tactile defensiveness

tac·tile de·fen·sive·ness

(tak'til dĕ-fen'siv-nĕs)
Excessive reaction to tactile stimulation.

tactile defensiveness

Behaviors such as avoidance or withdrawal in response to being touched by another person. These defensive reactions are seen most often in children with autism or related disorders.
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References in periodicals archive ?
These Sensory Mini Mats are sensory integration tools designed for sensory seekers of all ages to provide a non-threatening interaction for tactile defensiveness and to engage children to touch and describe textures.
Furthermore, there is evidence that there is a heritable aspect to sensory processing abnormalities, and tactile defensiveness is associated with fearful temperament and anxiety (J Abnorm Child Psychol.
The current clinical identification of SID can be categorized into four patterns: "Visual perception and Auditory-Language Disorders," "Tactile Defensiveness," "Disorders involving the Vestibular System," and "Developmental Dyspraxia." While children with SID (CwSID) may not have all the symptoms of a certain dysfunction, they usually have several symptoms of these four patterns (Ayres & Robbins, 2005; Kranowitz & Miller, 2006; Miller & Fuller, 2007).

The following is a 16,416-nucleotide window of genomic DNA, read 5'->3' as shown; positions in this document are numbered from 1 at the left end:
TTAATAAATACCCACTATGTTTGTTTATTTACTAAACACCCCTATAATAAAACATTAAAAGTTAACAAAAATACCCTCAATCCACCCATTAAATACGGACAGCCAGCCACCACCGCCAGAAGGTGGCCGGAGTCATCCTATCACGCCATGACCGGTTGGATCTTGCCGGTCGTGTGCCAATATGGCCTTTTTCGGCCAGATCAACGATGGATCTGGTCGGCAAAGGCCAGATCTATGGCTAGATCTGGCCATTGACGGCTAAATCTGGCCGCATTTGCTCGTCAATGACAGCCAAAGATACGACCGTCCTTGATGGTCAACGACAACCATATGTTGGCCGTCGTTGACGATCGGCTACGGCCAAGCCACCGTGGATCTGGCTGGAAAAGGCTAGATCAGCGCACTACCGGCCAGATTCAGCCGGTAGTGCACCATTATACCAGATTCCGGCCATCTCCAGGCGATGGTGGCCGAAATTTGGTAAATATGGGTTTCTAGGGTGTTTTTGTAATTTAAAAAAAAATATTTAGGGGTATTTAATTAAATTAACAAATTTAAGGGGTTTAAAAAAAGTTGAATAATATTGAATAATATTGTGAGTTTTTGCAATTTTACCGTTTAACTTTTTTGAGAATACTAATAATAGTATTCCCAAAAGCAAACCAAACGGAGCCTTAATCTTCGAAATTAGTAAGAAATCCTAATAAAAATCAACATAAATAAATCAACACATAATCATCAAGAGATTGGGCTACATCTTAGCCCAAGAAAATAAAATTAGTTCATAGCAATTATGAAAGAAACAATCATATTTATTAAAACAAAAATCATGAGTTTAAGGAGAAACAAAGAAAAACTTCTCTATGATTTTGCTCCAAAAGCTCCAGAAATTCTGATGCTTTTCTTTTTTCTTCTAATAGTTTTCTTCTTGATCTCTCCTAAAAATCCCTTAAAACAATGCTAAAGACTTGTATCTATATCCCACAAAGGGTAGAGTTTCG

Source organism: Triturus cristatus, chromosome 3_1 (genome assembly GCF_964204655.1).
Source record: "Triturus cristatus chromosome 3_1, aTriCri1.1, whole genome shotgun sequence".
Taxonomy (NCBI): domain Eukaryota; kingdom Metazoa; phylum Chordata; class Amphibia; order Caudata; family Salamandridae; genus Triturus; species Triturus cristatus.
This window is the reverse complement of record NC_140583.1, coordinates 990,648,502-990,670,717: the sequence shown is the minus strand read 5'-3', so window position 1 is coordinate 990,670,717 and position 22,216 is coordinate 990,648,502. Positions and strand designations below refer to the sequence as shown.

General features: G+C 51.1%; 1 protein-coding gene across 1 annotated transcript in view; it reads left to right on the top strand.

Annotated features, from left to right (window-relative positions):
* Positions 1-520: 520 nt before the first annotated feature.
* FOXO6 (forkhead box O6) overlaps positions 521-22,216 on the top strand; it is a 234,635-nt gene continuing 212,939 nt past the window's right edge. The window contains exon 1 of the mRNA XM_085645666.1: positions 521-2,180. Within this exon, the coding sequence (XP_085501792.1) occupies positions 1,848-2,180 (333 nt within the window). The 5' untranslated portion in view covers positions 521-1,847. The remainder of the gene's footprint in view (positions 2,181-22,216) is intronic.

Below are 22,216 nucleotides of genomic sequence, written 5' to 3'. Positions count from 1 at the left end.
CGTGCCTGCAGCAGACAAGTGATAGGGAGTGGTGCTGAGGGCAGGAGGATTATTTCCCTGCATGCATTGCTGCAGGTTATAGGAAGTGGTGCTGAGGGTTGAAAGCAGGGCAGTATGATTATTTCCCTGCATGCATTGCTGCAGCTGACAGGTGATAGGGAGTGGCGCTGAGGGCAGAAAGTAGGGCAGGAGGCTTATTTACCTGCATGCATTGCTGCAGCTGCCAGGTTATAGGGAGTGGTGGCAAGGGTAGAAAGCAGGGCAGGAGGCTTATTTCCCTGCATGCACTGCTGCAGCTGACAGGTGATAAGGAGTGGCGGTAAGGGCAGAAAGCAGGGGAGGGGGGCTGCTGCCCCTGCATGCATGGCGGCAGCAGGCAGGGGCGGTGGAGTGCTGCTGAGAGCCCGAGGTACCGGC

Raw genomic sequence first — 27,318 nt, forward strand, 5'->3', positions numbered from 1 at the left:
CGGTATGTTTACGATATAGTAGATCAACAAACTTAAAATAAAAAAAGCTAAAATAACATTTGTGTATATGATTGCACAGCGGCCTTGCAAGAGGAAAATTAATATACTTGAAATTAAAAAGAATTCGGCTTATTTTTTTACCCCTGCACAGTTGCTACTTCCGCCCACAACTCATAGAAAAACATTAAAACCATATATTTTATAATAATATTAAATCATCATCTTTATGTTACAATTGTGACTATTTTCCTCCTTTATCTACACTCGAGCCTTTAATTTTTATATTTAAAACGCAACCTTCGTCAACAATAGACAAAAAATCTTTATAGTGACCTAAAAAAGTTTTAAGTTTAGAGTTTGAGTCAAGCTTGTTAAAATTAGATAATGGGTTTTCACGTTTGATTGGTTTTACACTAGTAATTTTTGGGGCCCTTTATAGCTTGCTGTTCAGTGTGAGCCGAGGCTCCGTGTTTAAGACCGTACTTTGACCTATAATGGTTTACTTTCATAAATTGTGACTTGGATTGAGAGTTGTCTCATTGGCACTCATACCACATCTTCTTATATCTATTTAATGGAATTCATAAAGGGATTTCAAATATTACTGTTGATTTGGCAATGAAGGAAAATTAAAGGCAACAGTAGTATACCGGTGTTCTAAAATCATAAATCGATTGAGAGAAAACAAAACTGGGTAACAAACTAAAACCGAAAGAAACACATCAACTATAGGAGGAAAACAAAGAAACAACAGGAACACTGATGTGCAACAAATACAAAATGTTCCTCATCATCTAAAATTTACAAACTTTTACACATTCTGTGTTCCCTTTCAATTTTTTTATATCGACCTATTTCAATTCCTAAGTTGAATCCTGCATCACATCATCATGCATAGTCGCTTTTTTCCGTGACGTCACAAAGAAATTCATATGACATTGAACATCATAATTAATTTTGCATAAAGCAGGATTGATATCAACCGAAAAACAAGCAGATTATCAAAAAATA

Second, the Wii remote, nunchuk and balance board are devices that need to beheld or touched by the players, and this form of interaction may not be welcomed by CwSID who have tactile defensiveness problems.
provides an unusual interactive book format directed to parents, kids and professionals alike and uses the 'drawing journal' format to discuss 'tactile defensiveness', or hypersensitivity to certain kinds of touch (and, by definition, certain kinds of clothing).
"They have tactile defensiveness. They don't look in people's eyes, they won't hug their parents, and they are hypersensitive to touch and sound.
Grandin found touch to be helpful in establishing her sense of physical location, but noted that touch could also be troublesome due to her tactile defensiveness.
In extreme conditions such as Tactile Defensiveness (TD), children can have painful reactions to the everyday textures that most of us disregard.
Have you ever witnessed the anxiety of a person with autism and tactile defensiveness during a doctor's exam or a medical procedure?
He demonstrates a clear hypersensitivity to touch, generally called tactile defensiveness. This causes behavioral consequences that are demonstrated two ways: protection from tactile overload by squirming, pulling away, running away, and crying; or shutting down completely by refusing to participate or pushing food away.